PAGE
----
Free-Floating Hostility

Tuesday, March 01, 2005

Parents Just Don't Understand. Or Customs Agents.

I spent a lot of my day today crawling around PubMed, which is cool, except that there were all these interesting articles that I had to pass over in order to find the ones I was looking for. I did read a few of the abstracts, though, and this was the coolest one, though of course it has disturbing implications for the careers of child drug mules. And for our baby neighbor who's about to get a little life-ruiner--er, brother.

Dad: Sophia? Did you gouge those chunks out of your brother's face?
Sophia: No.
Dad: I didn't think so.

"Intuitive" lie detection of children's deception by law enforcement officials and university students.

Leach AM, Talwar V, Lee K, Bala N, Lindsay RC.
Department of Psychology, Queen's University, Kingston, Ontario, Canada.
Law Hum Behav. 2004 Dec;28(6):661-85.

Adults' ability to detect children's deception was examined. Police
officers, customs officers, and university students attempted to
differentiate between children who lied or told the truth about a
transgression. When children were simply questioned about the event
(Experiment 1), the adult groups could not distinguish between
lie-tellers and truth-tellers. However, participants were more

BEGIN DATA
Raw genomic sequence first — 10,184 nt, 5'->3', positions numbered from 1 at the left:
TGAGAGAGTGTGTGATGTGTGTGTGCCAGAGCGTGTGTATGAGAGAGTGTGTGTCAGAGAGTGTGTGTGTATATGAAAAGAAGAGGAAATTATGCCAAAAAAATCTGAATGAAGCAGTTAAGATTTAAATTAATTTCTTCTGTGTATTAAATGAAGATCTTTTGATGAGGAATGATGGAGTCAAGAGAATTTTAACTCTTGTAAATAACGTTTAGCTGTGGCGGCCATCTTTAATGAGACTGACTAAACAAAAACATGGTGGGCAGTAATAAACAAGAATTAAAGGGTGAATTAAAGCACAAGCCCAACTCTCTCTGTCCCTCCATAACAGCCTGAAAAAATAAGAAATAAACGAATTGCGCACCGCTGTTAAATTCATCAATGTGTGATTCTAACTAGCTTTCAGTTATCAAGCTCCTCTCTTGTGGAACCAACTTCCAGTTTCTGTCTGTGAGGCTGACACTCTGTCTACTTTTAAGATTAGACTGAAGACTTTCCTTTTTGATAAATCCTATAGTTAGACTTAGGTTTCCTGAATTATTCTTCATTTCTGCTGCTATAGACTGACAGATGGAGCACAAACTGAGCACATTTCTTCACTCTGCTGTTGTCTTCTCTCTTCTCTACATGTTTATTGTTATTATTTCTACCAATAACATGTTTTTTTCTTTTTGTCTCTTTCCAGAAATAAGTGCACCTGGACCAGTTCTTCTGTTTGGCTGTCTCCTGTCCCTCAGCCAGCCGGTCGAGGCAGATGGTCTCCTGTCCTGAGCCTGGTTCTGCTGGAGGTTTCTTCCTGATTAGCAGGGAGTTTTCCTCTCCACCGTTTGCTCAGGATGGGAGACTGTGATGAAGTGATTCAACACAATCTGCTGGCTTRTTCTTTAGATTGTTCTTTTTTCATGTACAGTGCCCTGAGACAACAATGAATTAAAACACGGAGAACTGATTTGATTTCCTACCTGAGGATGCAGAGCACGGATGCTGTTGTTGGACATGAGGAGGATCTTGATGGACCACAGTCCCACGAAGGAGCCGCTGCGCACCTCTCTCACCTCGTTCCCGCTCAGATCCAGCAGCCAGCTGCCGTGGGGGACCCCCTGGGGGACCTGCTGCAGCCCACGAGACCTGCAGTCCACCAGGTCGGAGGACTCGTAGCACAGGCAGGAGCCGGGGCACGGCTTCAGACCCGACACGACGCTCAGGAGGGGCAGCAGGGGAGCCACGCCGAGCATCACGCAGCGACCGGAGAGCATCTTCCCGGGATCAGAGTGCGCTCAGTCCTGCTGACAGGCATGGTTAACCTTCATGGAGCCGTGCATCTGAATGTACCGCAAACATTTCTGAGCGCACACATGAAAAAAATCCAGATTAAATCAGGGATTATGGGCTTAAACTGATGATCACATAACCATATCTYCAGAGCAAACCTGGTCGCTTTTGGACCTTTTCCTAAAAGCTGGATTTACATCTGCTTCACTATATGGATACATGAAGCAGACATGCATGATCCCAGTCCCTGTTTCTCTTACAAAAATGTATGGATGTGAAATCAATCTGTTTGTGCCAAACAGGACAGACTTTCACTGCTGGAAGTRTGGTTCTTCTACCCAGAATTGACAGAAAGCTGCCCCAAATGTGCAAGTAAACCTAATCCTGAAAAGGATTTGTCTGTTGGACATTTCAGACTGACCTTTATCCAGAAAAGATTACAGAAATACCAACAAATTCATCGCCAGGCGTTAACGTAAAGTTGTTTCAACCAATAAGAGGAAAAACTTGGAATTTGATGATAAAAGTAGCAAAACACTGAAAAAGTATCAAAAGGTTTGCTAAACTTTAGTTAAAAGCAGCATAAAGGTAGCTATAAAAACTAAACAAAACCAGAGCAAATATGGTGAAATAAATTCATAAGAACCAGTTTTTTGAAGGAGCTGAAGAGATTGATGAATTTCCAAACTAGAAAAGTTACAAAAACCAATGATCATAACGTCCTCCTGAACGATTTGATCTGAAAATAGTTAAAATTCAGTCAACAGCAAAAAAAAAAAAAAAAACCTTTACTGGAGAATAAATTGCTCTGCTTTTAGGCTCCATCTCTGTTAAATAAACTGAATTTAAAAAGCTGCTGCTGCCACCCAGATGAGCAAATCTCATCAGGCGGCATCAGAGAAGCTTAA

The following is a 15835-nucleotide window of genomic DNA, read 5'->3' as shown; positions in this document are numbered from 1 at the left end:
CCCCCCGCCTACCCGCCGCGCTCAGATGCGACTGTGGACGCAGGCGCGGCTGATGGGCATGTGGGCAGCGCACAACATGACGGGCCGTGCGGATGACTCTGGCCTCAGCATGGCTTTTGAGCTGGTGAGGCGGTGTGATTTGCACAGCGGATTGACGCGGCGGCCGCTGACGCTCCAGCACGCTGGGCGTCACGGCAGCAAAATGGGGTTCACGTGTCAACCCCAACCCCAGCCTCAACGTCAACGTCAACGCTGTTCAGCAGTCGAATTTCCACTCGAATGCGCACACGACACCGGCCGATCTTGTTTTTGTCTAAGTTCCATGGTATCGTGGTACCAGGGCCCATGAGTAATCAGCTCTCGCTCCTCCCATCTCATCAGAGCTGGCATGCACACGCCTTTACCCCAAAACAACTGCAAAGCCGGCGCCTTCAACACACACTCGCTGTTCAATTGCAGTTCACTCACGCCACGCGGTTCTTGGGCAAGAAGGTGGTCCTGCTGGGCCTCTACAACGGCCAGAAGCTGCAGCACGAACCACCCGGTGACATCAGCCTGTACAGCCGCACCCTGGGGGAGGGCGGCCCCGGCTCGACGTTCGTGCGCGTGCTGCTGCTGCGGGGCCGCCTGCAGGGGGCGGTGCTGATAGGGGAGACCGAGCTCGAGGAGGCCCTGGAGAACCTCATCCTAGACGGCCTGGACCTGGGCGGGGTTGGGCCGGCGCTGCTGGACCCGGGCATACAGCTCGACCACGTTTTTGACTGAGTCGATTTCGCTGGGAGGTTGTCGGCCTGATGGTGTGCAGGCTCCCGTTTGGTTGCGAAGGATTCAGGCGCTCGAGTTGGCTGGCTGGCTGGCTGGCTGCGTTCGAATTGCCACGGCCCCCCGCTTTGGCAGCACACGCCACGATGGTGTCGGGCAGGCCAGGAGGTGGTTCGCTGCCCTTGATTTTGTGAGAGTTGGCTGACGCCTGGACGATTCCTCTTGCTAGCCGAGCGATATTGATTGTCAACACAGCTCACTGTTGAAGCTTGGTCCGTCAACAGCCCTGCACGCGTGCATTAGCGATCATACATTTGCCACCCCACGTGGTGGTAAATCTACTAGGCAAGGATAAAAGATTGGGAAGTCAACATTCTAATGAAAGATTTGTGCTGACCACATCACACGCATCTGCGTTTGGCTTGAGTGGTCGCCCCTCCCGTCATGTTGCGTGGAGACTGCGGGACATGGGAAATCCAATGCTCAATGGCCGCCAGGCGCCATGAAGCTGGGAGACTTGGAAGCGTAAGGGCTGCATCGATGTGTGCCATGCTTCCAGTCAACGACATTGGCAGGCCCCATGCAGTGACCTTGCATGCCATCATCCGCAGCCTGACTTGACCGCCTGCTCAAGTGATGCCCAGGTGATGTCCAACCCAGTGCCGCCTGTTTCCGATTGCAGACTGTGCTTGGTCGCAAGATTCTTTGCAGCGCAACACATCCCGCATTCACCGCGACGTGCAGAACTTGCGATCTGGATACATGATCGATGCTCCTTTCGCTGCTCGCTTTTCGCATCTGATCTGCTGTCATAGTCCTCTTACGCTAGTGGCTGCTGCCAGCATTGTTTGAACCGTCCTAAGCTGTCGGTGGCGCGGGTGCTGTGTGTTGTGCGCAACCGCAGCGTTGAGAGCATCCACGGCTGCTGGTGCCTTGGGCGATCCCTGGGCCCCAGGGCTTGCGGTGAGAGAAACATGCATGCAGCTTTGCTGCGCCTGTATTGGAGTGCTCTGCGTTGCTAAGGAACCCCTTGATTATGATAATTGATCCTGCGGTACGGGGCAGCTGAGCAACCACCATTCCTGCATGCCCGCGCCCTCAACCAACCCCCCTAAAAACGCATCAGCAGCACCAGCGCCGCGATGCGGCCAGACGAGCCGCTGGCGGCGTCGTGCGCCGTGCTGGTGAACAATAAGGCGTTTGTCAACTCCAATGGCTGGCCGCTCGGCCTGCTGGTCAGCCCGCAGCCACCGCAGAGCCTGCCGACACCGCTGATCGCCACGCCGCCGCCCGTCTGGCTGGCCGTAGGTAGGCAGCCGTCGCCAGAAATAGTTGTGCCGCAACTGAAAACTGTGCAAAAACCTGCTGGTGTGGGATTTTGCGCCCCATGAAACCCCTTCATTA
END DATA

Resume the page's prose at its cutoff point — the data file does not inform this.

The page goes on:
accurate when the children had participated in moral reasoning tasks
(Experiment 2) or promised to tell the truth (Experiment 3) before
being interviewed. Additional exposure to the children did not affect
accuracy (Experiment 4). Customs officers were more certain about
their judgments than other groups, but no more accurate. Overall,
adults have a limited ability to identify children's deception,
regardless of their experience with lie detection.

1 Comment(s):

  •   Posted by Blogger Form at March 02, 2005 4:57 AM | Permanent Link to this Comment
  • From what I can remember from evidence class, it is not only children who are hard to evaluate, but people of all ages. Apparently in studies that I cannot cite to in Pubmed, people are very bad at figuring out from a person's speech and body language whether he is telling the truth. This is of course is somewhat disappointing given our system's attachment to evaluating witnesses under questioning in person, which is totally based on the mistaken belief that a jury of citizens makes a great lie detection device.

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